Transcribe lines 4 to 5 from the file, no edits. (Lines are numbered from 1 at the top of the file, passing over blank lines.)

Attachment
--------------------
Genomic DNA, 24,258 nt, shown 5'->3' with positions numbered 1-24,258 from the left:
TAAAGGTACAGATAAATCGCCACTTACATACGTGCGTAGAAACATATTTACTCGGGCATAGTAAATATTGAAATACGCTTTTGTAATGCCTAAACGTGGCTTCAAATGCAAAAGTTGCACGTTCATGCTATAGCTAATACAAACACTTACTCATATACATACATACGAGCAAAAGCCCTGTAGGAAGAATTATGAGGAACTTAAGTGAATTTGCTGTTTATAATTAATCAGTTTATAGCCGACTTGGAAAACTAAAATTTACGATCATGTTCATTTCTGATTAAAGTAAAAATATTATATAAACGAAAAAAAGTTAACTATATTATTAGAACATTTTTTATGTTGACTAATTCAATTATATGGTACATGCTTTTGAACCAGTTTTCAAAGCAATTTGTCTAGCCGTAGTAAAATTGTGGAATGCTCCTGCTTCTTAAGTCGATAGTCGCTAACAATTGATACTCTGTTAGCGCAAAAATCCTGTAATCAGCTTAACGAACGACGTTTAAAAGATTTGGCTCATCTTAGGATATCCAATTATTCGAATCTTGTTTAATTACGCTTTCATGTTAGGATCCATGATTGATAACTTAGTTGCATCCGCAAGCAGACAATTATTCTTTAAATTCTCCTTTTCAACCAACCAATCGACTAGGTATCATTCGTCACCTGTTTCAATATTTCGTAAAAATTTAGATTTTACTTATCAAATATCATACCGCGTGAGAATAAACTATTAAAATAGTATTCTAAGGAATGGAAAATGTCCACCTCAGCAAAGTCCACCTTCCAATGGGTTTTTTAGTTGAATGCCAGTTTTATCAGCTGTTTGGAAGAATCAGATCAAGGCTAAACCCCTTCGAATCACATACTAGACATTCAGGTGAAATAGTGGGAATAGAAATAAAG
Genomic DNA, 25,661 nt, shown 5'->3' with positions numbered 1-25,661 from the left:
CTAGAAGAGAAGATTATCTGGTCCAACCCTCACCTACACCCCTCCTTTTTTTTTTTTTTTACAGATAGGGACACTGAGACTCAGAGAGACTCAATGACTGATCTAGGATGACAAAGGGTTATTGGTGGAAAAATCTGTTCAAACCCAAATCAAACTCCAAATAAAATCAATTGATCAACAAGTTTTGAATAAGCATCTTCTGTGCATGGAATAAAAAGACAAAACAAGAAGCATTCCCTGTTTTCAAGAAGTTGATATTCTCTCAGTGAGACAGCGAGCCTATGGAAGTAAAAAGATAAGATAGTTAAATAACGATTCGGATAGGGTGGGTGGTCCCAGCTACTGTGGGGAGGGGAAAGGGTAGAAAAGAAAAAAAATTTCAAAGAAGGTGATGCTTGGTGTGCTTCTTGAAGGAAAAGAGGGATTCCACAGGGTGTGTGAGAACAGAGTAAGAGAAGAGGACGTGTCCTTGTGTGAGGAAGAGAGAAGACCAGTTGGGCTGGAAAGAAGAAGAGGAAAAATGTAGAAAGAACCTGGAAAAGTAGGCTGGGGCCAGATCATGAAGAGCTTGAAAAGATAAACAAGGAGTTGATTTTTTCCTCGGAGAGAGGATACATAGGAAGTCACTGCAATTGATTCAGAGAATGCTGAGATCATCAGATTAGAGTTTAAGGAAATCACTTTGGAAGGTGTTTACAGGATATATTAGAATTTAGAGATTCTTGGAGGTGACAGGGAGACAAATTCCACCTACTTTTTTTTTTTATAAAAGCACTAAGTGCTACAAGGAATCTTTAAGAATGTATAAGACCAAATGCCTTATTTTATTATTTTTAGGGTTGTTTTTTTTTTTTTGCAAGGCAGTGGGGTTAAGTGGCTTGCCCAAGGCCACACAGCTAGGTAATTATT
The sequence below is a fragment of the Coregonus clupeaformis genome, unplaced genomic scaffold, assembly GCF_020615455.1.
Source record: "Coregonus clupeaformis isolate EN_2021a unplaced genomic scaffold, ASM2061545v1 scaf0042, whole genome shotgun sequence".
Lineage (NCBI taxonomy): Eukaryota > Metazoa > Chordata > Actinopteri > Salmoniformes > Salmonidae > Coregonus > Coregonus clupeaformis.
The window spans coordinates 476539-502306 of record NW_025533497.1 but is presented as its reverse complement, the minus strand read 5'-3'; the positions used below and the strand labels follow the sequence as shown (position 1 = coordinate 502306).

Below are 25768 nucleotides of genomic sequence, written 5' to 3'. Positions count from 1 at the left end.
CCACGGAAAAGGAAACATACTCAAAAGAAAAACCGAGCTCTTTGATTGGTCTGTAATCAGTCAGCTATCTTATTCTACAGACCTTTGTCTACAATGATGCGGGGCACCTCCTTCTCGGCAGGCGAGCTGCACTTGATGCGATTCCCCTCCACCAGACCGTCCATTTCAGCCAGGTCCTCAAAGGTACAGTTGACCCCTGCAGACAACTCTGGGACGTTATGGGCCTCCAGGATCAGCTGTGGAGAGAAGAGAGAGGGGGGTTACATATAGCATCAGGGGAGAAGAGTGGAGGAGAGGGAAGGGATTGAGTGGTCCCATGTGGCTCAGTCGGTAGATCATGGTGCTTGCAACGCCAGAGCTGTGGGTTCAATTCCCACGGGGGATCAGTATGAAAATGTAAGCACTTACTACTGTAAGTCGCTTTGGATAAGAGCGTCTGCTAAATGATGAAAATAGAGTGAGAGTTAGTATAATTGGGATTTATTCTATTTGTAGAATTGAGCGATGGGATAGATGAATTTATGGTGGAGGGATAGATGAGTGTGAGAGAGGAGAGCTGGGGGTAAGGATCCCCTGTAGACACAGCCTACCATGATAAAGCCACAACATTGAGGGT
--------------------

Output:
CTAGAAGAGAAGATTATCTGGTCCAACCCTCACCTACACCCCTCCTTTTTTTTTTTTTTTACAGATAGGGACACTGAGACTCAGAGAGACTCAATGACTGATCTAGGATGACAAAGGGTTATTGGTGGAAAAATCTGTTCAAACCCAAATCAAACTCCAAATAAAATCAATTGATCAACAAGTTTTGAATAAGCATCTTCTGTGCATGGAATAAAAAGACAAAACAAGAAGCATTCCCTGTTTTCAAGAAGTTGATATTCTCTCAGTGAGACAGCGAGCCTATGGAAGTAAAAAGATAAGATAGTTAAATAACGATTCGGATAGGGTGGGTGGTCCCAGCTACTGTGGGGAGGGGAAAGGGTAGAAAAGAAAAAAAATTTCAAAGAAGGTGATGCTTGGTGTGCTTCTTGAAGGAAAAGAGGGATTCCACAGGGTGTGTGAGAACAGAGTAAGAGAAGAGGACGTGTCCTTGTGTGAGGAAGAGAGAAGACCAGTTGGGCTGGAAAGAAGAAGAGGAAAAATGTAGAAAGAACCTGGAAAAGTAGGCTGGGGCCAGATCATGAAGAGCTTGAAAAGATAAACAAGGAGTTGATTTTTTCCTCGGAGAGAGGATACATAGGAAGTCACTGCAATTGATTCAGAGAATGCTGAGATCATCAGATTAGAGTTTAAGGAAATCACTTTGGAAGGTGTTTACAGGATATATTAGAATTTAGAGATTCTTGGAGGTGACAGGGAGACAAATTCCACCTACTTTTTTTTTTTATAAAAGCACTAAGTGCTACAAGGAATCTTTAAGAATGTATAAGACCAAATGCCTTATTTTATTATTTTTAGGGTTGTTTTTTTTTTTTTGCAAGGCAGTGGGGTTAAGTGGCTTGCCCAAGGCCACACAGCTAGGTAATTATT
The sequence below is a fragment of the Coregonus clupeaformis genome, unplaced genomic scaffold, assembly GCF_020615455.1.